8. On the second point it is argued for the appellant that the tenancy was created by the kabuliyat Exhibit III(1) which contains no words of inheritance, nor anything to show that the land was taken for residential or building purposes from which a permanent tenancy could be presumed; that though the land has passed by successive transfers, there is nothing to show that the lessor had knowledge of them, or registered the transferee as tenant; and that though there are pucca buildings on the land, they have not been in existence for such a length of time as would warrant an inference that the lease was one for building purposes, nor are they shown to have been erected under circumstances from which acquiescence of the landlord and the creation of any equitable right in the tenant to resist eviction can be inferred. And it is further argued that the fact of the lessor being, as is shown by the kabuliyat itself, a mutwali or manager of wakf or endowed property who has no power to grant any permanent lease, and of the estate being held by ijaradars, would prevent the inference of any permanent grant, or the creation of any permanent right by acquiescence. And the cases of Lala Beniram v. Kundan Lal (1899) L.R., 26 I.A., 58; Krishna Kishor Neogi v. Mir Mohamad Ali (1899) 3 C.W.N. 255; Shoojat Ali v. Zumeeruddeen (1866) 5 W.R., 158, and various other cases are cited in support of the argument. On the other hand, it is argued for the respondent that the tenancy was not created by the lease of 1257 but arose from the sub-division of an old tenancy in the name of Nizam Mistri; that from long possession and numerous transfers of the land, and the existence of pucca buildings on it, the lease should be presumed to have been one for building purposes and therefore permanent; and that the contention that no such presumption could arise by reason of the limited character of the lessor’s right could not be raised in appeal when it was not raised in the first Court, and even if it could be raised, it was not substantiated by evidence. And in support of this argument Dhunput Singh v. Gooman Singh (1867) 9 W.R., P.C., 3; Robert Watson & Co. v. Mohesh Narayan Roy (1875) 24 W.R., 176; Bern Madhab Banerjee v. Joy Krishna Mukerjee (1869) 7 B.L.R., 152; Prossunno Coomar Chatterjee v. Jagunnath Bysack (1881) 10 C.L.R., 25, and several other cases are relied upon.
9. These being the contentions of the parties, the decision of the second point must depend upon the determination of the following questions:
(1) Whether the tenancy in this case was created by the lease of the 19th Chait 1257/31st March 1851 or arose out of the sub-division or an ancient tenancy and carried with it the incidents of that tenancy.
(2) Whether in either case the length of possession of the tenant, the transfers of the holding, and the erection, of pucca buildings on it, are circumstances sufficient to warrant the inference that the tenancy was a permanent one, due regard being had to the fact that the estate of the landlord had been let out in ijara or farm for many years.
(3) Whether the erection of the pucca buildings in question was under circumstances such that the landlord should be presumed to have acquiesced in the same, and should be held to be estopped from disputing the tenant’s right to remain on the land.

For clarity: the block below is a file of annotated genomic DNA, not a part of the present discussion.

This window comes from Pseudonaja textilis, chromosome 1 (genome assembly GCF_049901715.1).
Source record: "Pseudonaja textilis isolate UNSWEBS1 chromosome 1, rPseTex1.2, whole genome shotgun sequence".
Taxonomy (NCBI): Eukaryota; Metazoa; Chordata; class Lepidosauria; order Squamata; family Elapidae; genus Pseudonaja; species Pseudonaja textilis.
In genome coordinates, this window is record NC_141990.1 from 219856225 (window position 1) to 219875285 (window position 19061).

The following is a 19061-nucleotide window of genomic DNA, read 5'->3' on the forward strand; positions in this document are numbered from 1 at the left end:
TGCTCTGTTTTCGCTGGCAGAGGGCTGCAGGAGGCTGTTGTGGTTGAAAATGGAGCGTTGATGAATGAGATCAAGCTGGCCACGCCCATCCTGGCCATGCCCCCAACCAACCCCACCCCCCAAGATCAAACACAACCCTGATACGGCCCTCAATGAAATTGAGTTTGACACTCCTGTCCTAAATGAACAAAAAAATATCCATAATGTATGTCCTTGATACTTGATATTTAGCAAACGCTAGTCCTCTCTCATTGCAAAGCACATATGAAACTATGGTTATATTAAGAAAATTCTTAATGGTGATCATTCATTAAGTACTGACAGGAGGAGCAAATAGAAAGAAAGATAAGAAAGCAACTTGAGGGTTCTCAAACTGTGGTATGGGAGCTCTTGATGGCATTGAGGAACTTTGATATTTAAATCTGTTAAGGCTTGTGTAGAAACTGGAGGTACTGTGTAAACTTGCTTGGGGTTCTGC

(4) Whether the inference of a permanent grant or of acquiescence by the landlord, if it could otherwise arise, was negatived by the fact of the lessor being a trustee of an endowment and his right being consequently limited.
10. Upon the first question this is how the facts, so far as they can be gathered from the evidence, stand. There was a holding of 4 bighas and 5 cottahs of land belonging to Nizam Mistry. When it was created, what its nature was, and how much its rent was, we do not know. One Golam Kadir by a decree based on a compromise obtained 3 bighas and 13 cottahs out of that land at a rent of Rs. 14-3, and out of that land he sold to Sadhu Serang, predecessor in interest of the present defendant, 14 cottahs, the land now in dispute by a conveyance dated the 17th Pous 1256, describing the property sold as a cocoanut garden with homesteads of tenants. Sadhu Serang applied to the landlord for settlement of the land and be obtained settlement of the 14 cottahs at a rent of Rs. 2-11-8 on the 19th Chart 1257, and executed a kabuliyat (Exhibit III) on that date, in which he said that his vendor had made a Written relinquishment on the 17th Pous 1256; and he had made a written petition for settlement on the 31st Sravan of the same year.
11. These being the facts, it was argued for the respondent, that the intention and effect of the transaction evidenced by the kabuliyat of the 19th Chait 1257 was not the creation of a new tenancy, but only the recognition of the sub-division, and transfer of a part of the old tenancy of Nizam Mistry; that the relinquishment of the 17th of Pous 1256 referred to in the kabuliyat was the conveyance of that date; and that the patta referred to in that document was in the nature of a confirmatory patta. We are unable to accept this argument as valid. No doubt confirmatory pattas, as remarked by the Privy Council in Ram Chunder Butt v. Jogesh Chunder Dutt (1873) 19 W.R. 353, are common in this country, and are not inconsistent with the presumption that a prior title existed; but the patta taken by Sadhu Serang has not been produced, and judging from the language of the kabuliyat (Exhibit III), which must be taken to be the counter-part of the patta, we cannot say that the patta in this case was in the nature of a confirmatory document only. Nor can we hold that the written relinquishment referred to in the kabuliyat was the conveyance to Sadhu Serang. A conveyance and a relinquishment deed are very different documents, and the one could never have been mistaken for the other. The only reference to the old tenure of Nizam Mistry that occurs in the kabuliyat, is in the recital, and though the land settled under the kabuliyat is part of that tenure, there is nothing to show that the rent for that land was fixed with any reference to the rent of Nizam Mistry’s tenure. It is true that the rent fixed for the 14 cottahs bears the same relation to Rs. 14-3, the rent for 3 bighas 13 cottahs obtained by Golam Kadir that the area 14 cottahs bears to 3 bighas 13 cottahs, but there is nothing to show how or when the rent of Rs. 14-3 was fixed. Sadhu Serang clearly states in the kabuliyat that he takes a settlement of 14 cottahs of land at a rent of Rs. 2-11-8 according to the relinquishment of the former holder and to his own petition for settlement, and, if he refers to his purchase, he refers to it, not as the purchase of the land but as the purchase of “the fixtures and structures” upon it. We should note here that there is a slight mistranslation in the kabuliyat which appears to be somewhat misleading. In the original of the sentence translated as “I shall continue to hold and enjoy without any anxiety,” there is nothing corresponding to the words “continue to,” and the words corresponding to “without any anxiety” are the usual formal words param sukhe that is “with perfect happiness.” Beading the kabuliyat as a whole and having regard to all the surrounding circumstances we think it created a new tenancy in favour of Sadhu Serang in 1257 or 1851.